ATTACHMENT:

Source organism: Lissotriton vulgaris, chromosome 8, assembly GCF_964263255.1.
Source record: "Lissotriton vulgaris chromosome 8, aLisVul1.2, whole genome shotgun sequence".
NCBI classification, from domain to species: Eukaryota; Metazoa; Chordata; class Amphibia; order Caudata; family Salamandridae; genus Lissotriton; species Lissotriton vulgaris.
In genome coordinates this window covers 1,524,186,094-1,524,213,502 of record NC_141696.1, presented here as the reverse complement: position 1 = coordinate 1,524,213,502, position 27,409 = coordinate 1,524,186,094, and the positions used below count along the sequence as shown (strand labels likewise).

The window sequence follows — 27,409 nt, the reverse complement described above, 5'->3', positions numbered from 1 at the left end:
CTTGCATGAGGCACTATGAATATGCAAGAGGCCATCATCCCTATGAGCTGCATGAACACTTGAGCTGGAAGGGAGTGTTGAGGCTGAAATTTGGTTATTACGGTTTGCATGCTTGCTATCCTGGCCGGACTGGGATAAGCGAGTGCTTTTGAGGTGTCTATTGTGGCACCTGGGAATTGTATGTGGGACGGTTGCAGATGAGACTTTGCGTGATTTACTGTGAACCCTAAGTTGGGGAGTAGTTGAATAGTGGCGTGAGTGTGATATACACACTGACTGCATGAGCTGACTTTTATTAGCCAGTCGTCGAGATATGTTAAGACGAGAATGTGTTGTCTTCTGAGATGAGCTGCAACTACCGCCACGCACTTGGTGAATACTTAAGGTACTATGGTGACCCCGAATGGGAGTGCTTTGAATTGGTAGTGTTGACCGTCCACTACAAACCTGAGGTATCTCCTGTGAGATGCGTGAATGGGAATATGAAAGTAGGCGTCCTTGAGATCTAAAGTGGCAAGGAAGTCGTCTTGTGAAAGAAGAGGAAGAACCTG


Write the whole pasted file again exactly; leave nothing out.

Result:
Source organism: Lissotriton vulgaris, chromosome 8, assembly GCF_964263255.1.
Source record: "Lissotriton vulgaris chromosome 8, aLisVul1.2, whole genome shotgun sequence".
NCBI classification, from domain to species: Eukaryota; Metazoa; Chordata; class Amphibia; order Caudata; family Salamandridae; genus Lissotriton; species Lissotriton vulgaris.
In genome coordinates this window covers 1,524,186,094-1,524,213,502 of record NC_141696.1, presented here as the reverse complement: position 1 = coordinate 1,524,213,502, position 27,409 = coordinate 1,524,186,094, and the positions used below count along the sequence as shown (strand labels likewise).

The window sequence follows — 27,409 nt, the reverse complement described above, 5'->3', positions numbered from 1 at the left end:
CTTGCATGAGGCACTATGAATATGCAAGAGGCCATCATCCCTATGAGCTGCATGAACACTTGAGCTGGAAGGGAGTGTTGAGGCTGAAATTTGGTTATTACGGTTTGCATGCTTGCTATCCTGGCCGGACTGGGATAAGCGAGTGCTTTTGAGGTGTCTATTGTGGCACCTGGGAATTGTATGTGGGACGGTTGCAGATGAGACTTTGCGTGATTTACTGTGAACCCTAAGTTGGGGAGTAGTTGAATAGTGGCGTGAGTGTGATATACACACTGACTGCATGAGCTGACTTTTATTAGCCAGTCGTCGAGATATGTTAAGACGAGAATGTGTTGTCTTCTGAGATGAGCTGCAACTACCGCCACGCACTTGGTGAATACTTAAGGTACTATGGTGACCCCGAATGGGAGTGCTTTGAATTGGTAGTGTTGACCGTCCACTACAAACCTGAGGTATCTCCTGTGAGATGCGTGAATGGGAATATGAAAGTAGGCGTCCTTGAGATCTAAAGTGGCAAGGAAGTCGTCTTGTGAAAGAAGAGGAAGAACCTG